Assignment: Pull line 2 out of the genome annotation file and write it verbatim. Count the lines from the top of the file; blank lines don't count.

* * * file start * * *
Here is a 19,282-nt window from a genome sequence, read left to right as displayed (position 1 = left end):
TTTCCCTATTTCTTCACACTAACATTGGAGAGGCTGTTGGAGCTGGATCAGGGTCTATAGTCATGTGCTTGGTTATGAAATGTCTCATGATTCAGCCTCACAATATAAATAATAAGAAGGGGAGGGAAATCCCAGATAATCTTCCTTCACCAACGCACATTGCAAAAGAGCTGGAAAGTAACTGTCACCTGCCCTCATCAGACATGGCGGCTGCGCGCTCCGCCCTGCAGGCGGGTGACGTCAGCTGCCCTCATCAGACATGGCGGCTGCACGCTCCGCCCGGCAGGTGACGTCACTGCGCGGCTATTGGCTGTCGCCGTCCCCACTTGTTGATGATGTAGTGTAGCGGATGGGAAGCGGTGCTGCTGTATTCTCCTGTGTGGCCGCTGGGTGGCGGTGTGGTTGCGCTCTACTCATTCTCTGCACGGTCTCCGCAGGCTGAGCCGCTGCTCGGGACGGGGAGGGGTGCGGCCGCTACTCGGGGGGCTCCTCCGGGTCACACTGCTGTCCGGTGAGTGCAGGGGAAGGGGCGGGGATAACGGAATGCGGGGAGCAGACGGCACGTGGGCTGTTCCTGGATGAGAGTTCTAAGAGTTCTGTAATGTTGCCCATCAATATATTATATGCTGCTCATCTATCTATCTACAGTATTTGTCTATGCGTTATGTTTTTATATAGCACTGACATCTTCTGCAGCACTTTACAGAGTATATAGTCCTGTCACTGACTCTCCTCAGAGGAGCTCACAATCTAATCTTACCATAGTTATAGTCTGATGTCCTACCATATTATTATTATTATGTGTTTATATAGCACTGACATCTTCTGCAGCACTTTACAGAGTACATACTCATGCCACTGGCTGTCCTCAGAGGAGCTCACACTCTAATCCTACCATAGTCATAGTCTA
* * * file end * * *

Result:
TTTCCCTATTTCTTCACACTAACATTGGAGAGGCTGTTGGAGCTGGATCAGGGTCTATAGTCATGTGCTTGGTTATGAAATGTCTCATGATTCAGCCTCACAATATAAATAATAAGAAGGGGAGGGAAATCCCAGATAATCTTCCTTCACCAACGCACATTGCAAAAGAGCTGGAAAGTAACTGTCACCTGCCCTCATCAGACATGGCGGCTGCGCGCTCCGCCCTGCAGGCGGGTGACGTCAGCTGCCCTCATCAGACATGGCGGCTGCACGCTCCGCCCGGCAGGTGACGTCACTGCGCGGCTATTGGCTGTCGCCGTCCCCACTTGTTGATGATGTAGTGTAGCGGATGGGAAGCGGTGCTGCTGTATTCTCCTGTGTGGCCGCTGGGTGGCGGTGTGGTTGCGCTCTACTCATTCTCTGCACGGTCTCCGCAGGCTGAGCCGCTGCTCGGGACGGGGAGGGGTGCGGCCGCTACTCGGGGGGCTCCTCCGGGTCACACTGCTGTCCGGTGAGTGCAGGGGAAGGGGCGGGGATAACGGAATGCGGGGAGCAGACGGCACGTGGGCTGTTCCTGGATGAGAGTTCTAAGAGTTCTGTAATGTTGCCCATCAATATATTATATGCTGCTCATCTATCTATCTACAGTATTTGTCTATGCGTTATGTTTTTATATAGCACTGACATCTTCTGCAGCACTTTACAGAGTATATAGTCCTGTCACTGACTCTCCTCAGAGGAGCTCACAATCTAATCTTACCATAGTTATAGTCTGATGTCCTACCATATTATTATTATTATGTGTTTATATAGCACTGACATCTTCTGCAGCACTTTACAGAGTACATACTCATGCCACTGGCTGTCCTCAGAGGAGCTCACACTCTAATCCTACCATAGTCATAGTCTA